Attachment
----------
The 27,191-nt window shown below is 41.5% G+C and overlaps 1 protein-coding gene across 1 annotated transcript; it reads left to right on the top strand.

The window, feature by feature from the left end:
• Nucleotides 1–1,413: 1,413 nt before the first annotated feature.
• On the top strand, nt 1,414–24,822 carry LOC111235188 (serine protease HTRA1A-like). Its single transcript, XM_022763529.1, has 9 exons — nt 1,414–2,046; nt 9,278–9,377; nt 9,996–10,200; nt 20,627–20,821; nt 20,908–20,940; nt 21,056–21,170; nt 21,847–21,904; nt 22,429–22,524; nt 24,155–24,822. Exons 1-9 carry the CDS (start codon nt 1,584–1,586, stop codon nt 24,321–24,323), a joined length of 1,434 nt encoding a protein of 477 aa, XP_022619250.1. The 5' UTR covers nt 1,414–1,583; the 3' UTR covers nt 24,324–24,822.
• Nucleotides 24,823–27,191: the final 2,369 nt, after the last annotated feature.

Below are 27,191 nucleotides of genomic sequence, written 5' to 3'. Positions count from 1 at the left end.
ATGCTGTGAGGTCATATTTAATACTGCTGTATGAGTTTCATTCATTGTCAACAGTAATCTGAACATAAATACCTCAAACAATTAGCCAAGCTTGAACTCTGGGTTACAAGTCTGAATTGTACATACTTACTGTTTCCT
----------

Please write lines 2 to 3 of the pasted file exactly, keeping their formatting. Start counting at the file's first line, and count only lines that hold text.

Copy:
The window, feature by feature from the left end:
• Nucleotides 1–1,413: 1,413 nt before the first annotated feature.